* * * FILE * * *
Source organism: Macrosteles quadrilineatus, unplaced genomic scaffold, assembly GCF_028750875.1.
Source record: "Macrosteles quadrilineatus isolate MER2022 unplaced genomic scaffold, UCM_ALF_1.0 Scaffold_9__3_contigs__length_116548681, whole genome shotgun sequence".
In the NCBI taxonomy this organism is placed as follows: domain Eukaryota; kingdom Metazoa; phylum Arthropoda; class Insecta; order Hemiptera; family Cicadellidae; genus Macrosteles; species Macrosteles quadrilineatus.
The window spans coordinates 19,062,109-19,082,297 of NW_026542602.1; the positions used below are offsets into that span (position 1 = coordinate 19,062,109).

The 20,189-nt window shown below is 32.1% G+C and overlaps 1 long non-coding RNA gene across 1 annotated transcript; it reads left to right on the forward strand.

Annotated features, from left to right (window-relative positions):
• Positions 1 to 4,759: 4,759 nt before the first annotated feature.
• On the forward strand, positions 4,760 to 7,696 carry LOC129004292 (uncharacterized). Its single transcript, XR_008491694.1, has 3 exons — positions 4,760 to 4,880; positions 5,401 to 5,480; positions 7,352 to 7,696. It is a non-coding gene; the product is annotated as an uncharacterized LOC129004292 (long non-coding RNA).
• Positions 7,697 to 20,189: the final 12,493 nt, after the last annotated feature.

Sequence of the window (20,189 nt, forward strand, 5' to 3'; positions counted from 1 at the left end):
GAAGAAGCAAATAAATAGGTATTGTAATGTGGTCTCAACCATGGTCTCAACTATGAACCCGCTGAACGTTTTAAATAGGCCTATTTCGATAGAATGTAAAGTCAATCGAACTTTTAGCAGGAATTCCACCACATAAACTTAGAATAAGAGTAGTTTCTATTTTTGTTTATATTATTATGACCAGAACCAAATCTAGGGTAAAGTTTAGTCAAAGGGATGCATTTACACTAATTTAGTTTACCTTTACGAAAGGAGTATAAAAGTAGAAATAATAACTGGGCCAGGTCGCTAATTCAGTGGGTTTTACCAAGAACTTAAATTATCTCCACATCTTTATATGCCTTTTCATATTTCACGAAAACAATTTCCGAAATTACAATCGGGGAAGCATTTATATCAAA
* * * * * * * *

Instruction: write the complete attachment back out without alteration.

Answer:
Source organism: Macrosteles quadrilineatus, unplaced genomic scaffold, assembly GCF_028750875.1.
Source record: "Macrosteles quadrilineatus isolate MER2022 unplaced genomic scaffold, UCM_ALF_1.0 Scaffold_9__3_contigs__length_116548681, whole genome shotgun sequence".
In the NCBI taxonomy this organism is placed as follows: domain Eukaryota; kingdom Metazoa; phylum Arthropoda; class Insecta; order Hemiptera; family Cicadellidae; genus Macrosteles; species Macrosteles quadrilineatus.
The window spans coordinates 19,062,109-19,082,297 of NW_026542602.1; the positions used below are offsets into that span (position 1 = coordinate 19,062,109).

The 20,189-nt window shown below is 32.1% G+C and overlaps 1 long non-coding RNA gene across 1 annotated transcript; it reads left to right on the forward strand.

Annotated features, from left to right (window-relative positions):
• Positions 1 to 4,759: 4,759 nt before the first annotated feature.
• On the forward strand, positions 4,760 to 7,696 carry LOC129004292 (uncharacterized). Its single transcript, XR_008491694.1, has 3 exons — positions 4,760 to 4,880; positions 5,401 to 5,480; positions 7,352 to 7,696. It is a non-coding gene; the product is annotated as an uncharacterized LOC129004292 (long non-coding RNA).
• Positions 7,697 to 20,189: the final 12,493 nt, after the last annotated feature.

Sequence of the window (20,189 nt, forward strand, 5' to 3'; positions counted from 1 at the left end):
GAAGAAGCAAATAAATAGGTATTGTAATGTGGTCTCAACCATGGTCTCAACTATGAACCCGCTGAACGTTTTAAATAGGCCTATTTCGATAGAATGTAAAGTCAATCGAACTTTTAGCAGGAATTCCACCACATAAACTTAGAATAAGAGTAGTTTCTATTTTTGTTTATATTATTATGACCAGAACCAAATCTAGGGTAAAGTTTAGTCAAAGGGATGCATTTACACTAATTTAGTTTACCTTTACGAAAGGAGTATAAAAGTAGAAATAATAACTGGGCCAGGTCGCTAATTCAGTGGGTTTTACCAAGAACTTAAATTATCTCCACATCTTTATATGCCTTTTCATATTTCACGAAAACAATTTCCGAAATTACAATCGGGGAAGCATTTATATCAAA